Conservatism: “Sir Keith Joseph says choice is to go down with socialism or prosper in a rational economy” (KJ speech at Upminster)
|Source:||The Times , 6 September 1974|
|Editorial comments:||The article was published as the most prominent piece on p2 of the paper.|
|Word count:||611 words|
|Themes:||Economy (general discussions), Employment, Industry, Monetary policy, Privatised and state industries, Pay, Public spending and borrowing, Taxation, Labour Party and Socialism, Trade unions|
Sir Keith Joseph says choice is to go down with socialism or prosper in a rational economy
The “debilitating semi- socialism” Britain had followed in the past 30 years could not work, Sir Keith Joseph, Opposition spokesman for home affairs, said on Saturday.
He told a meeting in Upminster, Essex, that Britain had to decide whether to “go down with Mr Benn or on to a more rational economy”.
Sir Keith said: “Thirty years of increasing state ownership and control have so weakened the economy that its socialist critics can use the very weaknesses created as justification for still further collectivism.
” The only conceivable basis for prosperity rests on a healthy competitive private sector, a market economy within a framework of humane laws and institutions.”
Sir Keith said he was setting up a small centre for policy studies to learn from experience in other industrialized countries.
Since the end of the war, Conservative governments had not considered it practicable to reverse the vast bulk of the “accumulating detritus of socialism” which they found whenever they returned to office.
“So we tried to build on its uncertain foundations instead. Socialist measures and socialist attitudes have been very persuasive”, Sir Keith said.
“I must take my share of the blame for following too many of the fashions. We are now more socialist in many ways than any other developed country outside the communist block; in the size of the public sector, the range of controls and the telescoping of net income.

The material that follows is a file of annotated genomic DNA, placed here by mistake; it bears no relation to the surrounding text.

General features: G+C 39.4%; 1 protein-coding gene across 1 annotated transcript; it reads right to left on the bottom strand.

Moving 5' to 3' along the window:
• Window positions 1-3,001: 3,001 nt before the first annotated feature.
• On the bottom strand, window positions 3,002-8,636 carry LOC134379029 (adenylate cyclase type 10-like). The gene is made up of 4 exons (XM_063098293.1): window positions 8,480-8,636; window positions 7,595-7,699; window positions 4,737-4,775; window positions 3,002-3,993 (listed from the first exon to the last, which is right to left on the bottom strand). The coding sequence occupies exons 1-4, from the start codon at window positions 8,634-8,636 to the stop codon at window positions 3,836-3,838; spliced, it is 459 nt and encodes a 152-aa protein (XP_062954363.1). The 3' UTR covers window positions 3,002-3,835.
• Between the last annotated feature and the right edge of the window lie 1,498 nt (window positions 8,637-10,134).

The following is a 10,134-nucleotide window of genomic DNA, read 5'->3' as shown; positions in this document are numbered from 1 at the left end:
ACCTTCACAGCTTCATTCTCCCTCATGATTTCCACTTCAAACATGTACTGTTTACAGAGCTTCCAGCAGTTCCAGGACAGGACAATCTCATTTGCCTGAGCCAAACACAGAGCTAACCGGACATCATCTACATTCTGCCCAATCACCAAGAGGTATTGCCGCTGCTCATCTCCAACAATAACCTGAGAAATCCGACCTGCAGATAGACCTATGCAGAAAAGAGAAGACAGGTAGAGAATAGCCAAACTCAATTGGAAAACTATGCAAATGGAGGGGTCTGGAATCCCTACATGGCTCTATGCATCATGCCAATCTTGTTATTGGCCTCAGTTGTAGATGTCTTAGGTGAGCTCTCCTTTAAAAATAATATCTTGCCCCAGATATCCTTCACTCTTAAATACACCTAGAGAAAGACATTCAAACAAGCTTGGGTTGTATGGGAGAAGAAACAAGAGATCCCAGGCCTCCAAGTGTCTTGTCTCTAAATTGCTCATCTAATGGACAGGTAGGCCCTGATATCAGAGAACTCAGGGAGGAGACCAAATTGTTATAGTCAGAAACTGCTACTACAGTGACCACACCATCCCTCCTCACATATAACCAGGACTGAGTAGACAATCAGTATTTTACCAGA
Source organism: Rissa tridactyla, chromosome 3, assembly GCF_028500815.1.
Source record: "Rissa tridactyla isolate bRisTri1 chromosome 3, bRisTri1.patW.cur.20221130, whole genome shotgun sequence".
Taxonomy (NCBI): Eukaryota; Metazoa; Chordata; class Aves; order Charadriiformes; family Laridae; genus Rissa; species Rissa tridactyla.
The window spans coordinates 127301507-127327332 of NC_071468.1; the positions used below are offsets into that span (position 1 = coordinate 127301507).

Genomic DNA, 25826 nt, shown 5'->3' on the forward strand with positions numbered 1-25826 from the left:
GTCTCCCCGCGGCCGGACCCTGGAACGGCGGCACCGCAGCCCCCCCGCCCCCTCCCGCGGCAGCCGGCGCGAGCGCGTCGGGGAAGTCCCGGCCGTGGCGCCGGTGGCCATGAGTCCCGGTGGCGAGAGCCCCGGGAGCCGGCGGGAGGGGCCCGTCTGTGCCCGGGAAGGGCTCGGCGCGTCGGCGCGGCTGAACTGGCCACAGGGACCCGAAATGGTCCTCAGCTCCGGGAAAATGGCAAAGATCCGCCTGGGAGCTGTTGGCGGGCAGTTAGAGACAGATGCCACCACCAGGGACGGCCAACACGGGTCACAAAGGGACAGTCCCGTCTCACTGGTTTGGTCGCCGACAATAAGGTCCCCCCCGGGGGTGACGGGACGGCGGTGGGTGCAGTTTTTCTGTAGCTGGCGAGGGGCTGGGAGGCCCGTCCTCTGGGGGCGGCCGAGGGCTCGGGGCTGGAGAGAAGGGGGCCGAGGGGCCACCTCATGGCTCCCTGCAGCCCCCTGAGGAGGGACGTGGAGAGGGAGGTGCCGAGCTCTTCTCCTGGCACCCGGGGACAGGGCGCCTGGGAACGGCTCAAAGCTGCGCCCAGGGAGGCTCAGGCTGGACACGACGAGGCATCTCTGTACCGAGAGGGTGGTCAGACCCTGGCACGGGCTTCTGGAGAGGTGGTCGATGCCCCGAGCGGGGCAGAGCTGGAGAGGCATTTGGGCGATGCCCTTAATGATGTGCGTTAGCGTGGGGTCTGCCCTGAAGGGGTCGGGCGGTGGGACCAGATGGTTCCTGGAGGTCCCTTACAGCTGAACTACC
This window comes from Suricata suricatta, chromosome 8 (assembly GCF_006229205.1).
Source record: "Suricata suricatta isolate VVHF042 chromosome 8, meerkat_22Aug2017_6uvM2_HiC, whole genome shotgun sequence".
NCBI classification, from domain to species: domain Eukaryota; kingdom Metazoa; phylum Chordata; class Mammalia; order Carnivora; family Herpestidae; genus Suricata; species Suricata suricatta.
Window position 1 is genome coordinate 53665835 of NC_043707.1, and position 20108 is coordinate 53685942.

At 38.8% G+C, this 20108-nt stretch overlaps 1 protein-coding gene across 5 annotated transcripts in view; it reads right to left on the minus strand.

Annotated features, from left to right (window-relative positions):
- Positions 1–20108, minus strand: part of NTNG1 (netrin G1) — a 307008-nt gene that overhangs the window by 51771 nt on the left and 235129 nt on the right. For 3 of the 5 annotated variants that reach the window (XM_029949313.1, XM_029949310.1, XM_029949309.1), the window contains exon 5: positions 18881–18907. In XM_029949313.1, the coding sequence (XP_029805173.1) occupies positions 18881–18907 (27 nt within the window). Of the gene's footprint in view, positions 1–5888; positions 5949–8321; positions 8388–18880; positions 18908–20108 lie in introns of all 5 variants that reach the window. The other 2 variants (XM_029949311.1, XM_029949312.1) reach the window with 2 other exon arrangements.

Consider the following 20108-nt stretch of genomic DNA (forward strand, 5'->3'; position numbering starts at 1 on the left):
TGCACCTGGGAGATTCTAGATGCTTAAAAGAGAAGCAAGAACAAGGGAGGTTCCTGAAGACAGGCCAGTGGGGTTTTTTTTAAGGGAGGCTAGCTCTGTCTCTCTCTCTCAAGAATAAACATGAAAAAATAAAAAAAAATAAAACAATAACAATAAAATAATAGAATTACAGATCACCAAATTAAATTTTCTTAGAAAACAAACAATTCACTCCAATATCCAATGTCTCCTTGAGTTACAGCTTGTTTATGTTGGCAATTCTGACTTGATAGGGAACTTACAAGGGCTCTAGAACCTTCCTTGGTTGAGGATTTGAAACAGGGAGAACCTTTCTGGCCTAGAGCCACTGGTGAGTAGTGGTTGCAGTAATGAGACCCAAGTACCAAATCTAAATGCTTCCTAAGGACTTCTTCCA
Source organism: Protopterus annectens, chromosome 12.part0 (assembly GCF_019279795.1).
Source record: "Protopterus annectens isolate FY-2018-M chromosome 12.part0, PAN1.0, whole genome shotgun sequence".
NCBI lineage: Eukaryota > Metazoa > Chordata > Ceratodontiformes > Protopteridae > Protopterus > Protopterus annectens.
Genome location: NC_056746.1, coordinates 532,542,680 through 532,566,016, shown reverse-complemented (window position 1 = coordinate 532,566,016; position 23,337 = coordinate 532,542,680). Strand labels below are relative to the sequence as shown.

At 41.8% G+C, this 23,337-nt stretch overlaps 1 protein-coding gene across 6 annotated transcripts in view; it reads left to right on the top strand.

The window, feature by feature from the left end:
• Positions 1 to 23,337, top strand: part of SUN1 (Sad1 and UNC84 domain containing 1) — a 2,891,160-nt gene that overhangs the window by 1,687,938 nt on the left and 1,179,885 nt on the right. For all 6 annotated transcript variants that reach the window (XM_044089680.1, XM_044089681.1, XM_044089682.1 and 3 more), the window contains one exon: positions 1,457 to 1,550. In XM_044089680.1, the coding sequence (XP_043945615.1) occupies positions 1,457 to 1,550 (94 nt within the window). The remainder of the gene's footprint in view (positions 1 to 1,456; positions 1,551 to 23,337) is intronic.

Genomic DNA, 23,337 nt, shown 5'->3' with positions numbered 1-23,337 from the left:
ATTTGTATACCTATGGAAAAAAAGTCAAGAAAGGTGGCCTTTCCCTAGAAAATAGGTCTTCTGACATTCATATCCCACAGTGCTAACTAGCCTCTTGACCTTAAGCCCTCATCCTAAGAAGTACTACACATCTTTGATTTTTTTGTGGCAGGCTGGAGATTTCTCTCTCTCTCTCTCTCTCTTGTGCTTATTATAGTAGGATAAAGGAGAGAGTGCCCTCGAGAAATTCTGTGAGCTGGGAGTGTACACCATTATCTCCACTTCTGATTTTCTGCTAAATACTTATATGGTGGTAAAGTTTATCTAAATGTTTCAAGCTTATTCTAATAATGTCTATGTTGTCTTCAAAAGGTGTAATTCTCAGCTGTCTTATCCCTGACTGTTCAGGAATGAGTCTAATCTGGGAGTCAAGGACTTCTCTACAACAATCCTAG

“And what is the result? Compare our position today with that of our neighbours in Germany, Sweden, Holland, France. They are no more talented than we are. Yet, compared with them, we have the longest working hours, the lowest pay and the lowest production per head. We have the highest taxes and the lowest investment.
“We have the least prosperity, the most poor and the lowest pensions. We have the largest nationalized sector and worst labour troubles.”
Sir Keith said that not only had Britain for most of the time overburdened the economy. “But for 30 years industry has been distracted and harassed by constant and often unpredictable changes in policy and taxation and in the framework within which business has to operate.”
Speaking of the trade unions, Sir Keith said that workers in Britain seemed to cooperate less in creating prosperity for themselves than elsewhere in north-west Europe.
“Our shop stewards and those they lead tend to be more resistant to change, less ready to improve techniques and more prone to strike, more given to damaging wage claims.” Tories must show workers that it was in “flourishing, profitable private firms” that they could work in the best conditions.
Sir Keith said that the country suffered from a “running vendetta conducted by the socialists against our free enterprise system and those who manage it”. They had condemned the profit motive and attacked profits indiscriminately although for years profits had been too low for industrial health. “Low profits today mean low earnings and low pensions tomorrow.
“We have inherited a mixed economy which has become increasingly muddled, as we tried our best to make semi-socialism work. Its inherent contradictions are intractable. judging from the past thirty years and paraphrasing Lincoln, we have to ask, can a country prosper. half collectivist, half free?
“Certainly we could not prosper if we were even more collectivized.” Britain must decide whether to go down with Mr Benn, or on to a more rational economy.